Can’t Get Ahead of the Curve Kimono!

I’m not a sew-alonger. Apparently, it’s not in my nature to want to follow the crowd. I don’t always play well with others.

My mom tells a story of when I was about 4 or 5 years old. We were living in Pennsylvania, and there were a few neighborhood kids that I would play with every now and then. One day, I came home whimpering and crying. When my mom asked me what was wrong, I’m sure she expected to hear that I’d hurt myself or that someone had been mean to me. Nope. My answer? “I haven’t gotten to play by myself¬†all day!”

It seems that I never grew out of that ūüôā

So, while I hadn’t really intended to take part in the amazing Oonapalooza, and I can’t honestly say that I consciously made the following garment with that in mind, maybe, just maybe, a little bit of Oona wriggled her way into my subconscious and whispered “remember the mantis shrimp,” and I was suddenly filled with technicolor urges. Maybe that’s what happened. . .

Because, if you’ve been following along, you know that I’ve been sewing lots of solids and simple geometric prints. There’s not a whole lot in the way of dazzling color in my budding, basic wardrobe. So, how else could you explain¬†this?

Striped Kimono 3

Okay, maybe you could look at my Pinterest and see that I’ve been craving me some kimono. Or you could look at my closet door full of Post-its and see that I’ve even listed “floral kimono” as part of the outfit I wish I were wearing–more than once, in fact!

Striped Kimono 2

And maybe it’s my secret inner hipster that really wants everyone to know that I’ve been planning to sew a kimono for months. In fact, when I saw the tutorial on Elle Apparel, I wondered why no one else was sewing kimonos. But, as it happens, now that I’ve finally purchased fabric and sewed it up and taken pictures, I’ve already seen kimonos everywhere.¬†Does it really matter? No. Not in the slightest.

Striped Kimono 1

I made a couple of changes to the tutorial. I added a neck band (two rectangles in front and a bias strip along the curve at the back of the neck because–I don’t know–it felt like the right thing to do) and fringe trim on the hem. The fringe serves the main purpose of covering up my original hem which was¬†terrible.

But who cares about all that, just¬†look at it.¬†It doesn’t really rest on the body–it floats around it.

Striped Kimono 4

When I slip on this kimono jacket, I am instantly Glenn Close from Sunset Boulevard, maybe slightly less wacko. I don’t just walk, I glide–I swan.¬†I also feel like I need to carry around a peacock feather to brandish in people’s faces when they’ve been talking too long and I would like them to kindly shut up and go away.

The fabric is rayon voile. The only discernible difference between rayon voile and rayon challis (to this ignorant eye) is that challis has a bit more “tooth” to it. Voile–you whisper, and it runs away. Literally attempts to escape you as you lay it out for cutting. I should have bathed it in gelatin, but I was too impatient.

Here you see how one side is spot on, the other side is spot OFF.

Here you see how one side is spot on, the other side is spot OFF.

I think I finally understand why people sew “impractical” maxi dresses and Cascade skirts. There’s something to be said for leaving a cloud of fabric behind you for a mili-second after you walk away, like a faint echo or a wisp of perfume.

Striped Kimono 5

To put it simply, this is the garment manifestation of my summer self. And if proudly displaying a little bit of your soul on your sleeve isn’t what Oonapalooza-ing is about, then I’m not sure what is.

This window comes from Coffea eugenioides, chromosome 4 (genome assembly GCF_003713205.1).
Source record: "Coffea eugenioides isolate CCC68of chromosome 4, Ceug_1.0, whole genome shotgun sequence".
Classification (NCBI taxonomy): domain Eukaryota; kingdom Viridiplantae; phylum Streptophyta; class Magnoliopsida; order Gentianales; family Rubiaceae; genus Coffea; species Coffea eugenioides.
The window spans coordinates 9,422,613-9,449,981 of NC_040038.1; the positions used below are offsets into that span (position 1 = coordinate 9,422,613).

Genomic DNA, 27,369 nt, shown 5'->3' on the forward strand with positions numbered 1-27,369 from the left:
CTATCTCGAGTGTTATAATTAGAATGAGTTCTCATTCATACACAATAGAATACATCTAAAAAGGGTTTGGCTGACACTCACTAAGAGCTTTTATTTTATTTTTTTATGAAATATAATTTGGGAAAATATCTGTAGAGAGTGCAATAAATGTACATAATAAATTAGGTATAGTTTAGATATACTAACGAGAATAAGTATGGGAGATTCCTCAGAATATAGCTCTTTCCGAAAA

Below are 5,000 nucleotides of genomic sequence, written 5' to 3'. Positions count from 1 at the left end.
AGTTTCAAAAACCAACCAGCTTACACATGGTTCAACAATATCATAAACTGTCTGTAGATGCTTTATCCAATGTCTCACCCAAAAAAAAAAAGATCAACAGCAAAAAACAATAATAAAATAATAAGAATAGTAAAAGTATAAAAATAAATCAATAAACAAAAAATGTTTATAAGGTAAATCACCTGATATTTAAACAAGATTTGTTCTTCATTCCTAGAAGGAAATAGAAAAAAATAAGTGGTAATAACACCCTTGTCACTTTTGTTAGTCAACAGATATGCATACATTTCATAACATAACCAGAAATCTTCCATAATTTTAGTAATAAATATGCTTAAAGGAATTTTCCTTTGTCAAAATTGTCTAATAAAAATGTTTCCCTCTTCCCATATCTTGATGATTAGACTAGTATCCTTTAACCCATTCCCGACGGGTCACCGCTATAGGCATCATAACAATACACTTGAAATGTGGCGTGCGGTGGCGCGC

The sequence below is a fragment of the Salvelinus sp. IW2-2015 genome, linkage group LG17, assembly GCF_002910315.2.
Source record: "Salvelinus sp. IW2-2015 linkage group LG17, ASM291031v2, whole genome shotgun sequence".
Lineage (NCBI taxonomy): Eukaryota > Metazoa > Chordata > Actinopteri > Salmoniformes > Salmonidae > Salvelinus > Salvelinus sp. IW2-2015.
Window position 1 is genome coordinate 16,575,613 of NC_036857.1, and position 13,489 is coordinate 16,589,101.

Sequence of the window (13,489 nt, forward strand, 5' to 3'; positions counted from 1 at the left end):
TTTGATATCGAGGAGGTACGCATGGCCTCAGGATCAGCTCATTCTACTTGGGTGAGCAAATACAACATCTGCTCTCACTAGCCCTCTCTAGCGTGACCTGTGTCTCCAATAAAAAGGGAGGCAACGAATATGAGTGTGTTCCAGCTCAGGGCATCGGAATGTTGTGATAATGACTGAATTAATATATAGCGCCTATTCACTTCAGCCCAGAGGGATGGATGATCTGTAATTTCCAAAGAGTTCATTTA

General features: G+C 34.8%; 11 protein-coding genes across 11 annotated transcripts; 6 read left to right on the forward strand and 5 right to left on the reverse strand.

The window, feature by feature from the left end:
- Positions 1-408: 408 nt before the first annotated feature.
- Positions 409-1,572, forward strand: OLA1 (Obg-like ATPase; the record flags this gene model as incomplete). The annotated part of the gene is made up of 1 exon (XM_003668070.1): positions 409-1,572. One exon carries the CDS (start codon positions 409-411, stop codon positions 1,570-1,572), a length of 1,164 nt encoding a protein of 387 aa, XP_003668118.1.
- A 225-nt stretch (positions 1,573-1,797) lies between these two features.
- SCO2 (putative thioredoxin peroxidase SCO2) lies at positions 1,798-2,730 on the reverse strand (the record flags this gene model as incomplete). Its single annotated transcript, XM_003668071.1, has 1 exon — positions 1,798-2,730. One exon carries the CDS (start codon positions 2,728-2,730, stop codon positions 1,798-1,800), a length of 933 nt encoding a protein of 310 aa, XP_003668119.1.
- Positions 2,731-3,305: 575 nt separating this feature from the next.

The “I’m Just Asking for Trouble” Shorts (Plus a Refashion!)

I’ve mentioned this before, but I love white. It may be plain, boring, and downright risky to wear, but I enjoy the clean crispness of it.

When I planned to make a navy Archer, I envisioned wearing it with white skinny jeans. However, as the months passed and the temperatures grew and the Archer did not get finished, I had to temporarily change my plans. Thus, the idea for a pair of white Maritime shorts was born.

You’ve already gotten a glimpse of these when I finally shared my navy Archer.

Archer and Maritime1

Sewing the Maritime shorts is a really satisfying project–not just because they straight up fit without all the drama! Maybe it’s because they’re so small; every seam is a short one. Maybe it’s because they’re so stinkin’ practical; I love sewing things I know I’m going to wear. Or, maybe it’s just because there are so many little pieces that come together in the most glorious way possible.

If you remember, my “muslin” pair were too big. For these, I cinched in the waist about 1/4″ at the side seams. I’m thinking of lengthening and tapering the legs a bit for my next pair.

Archer and Maritime Side¬†There are a few steps in the process that gave me pause. First, the patch pockets. They’re not hard, just fiddly. They’re topstitched twice. First before being attached to the shorts. I sewed one row just to hold down the folded edges inside. Second when they were attached to the shorts. Nothing groundbreaking!

I also had a bit of trouble when I first attached the pocket to the pocket lining. I knew that the pieces would fit together, but the lining was consistently coming up short. Finally, I basted each piece along the seam line, used about a million pins, and eased the two together. It worked perfectly then.

Peplum and Maritime 1

And finally, as you can guess, the fly zipper was a challenge. It wasn’t my first fly front zipper; but it had been a while since I’d put one in. When I sewed the muslin, I was glued to the directions. However, I’m pleased to report that I barely glanced at them this time around and the zipper turned out rather well!

Seriously, if you’re scared of a fly zip, stop it right now! If I can do one, you certainly can, too! ūüôā Check out Jen’s tutorial. And there are many others out there as well!

Peplum and Maritime 2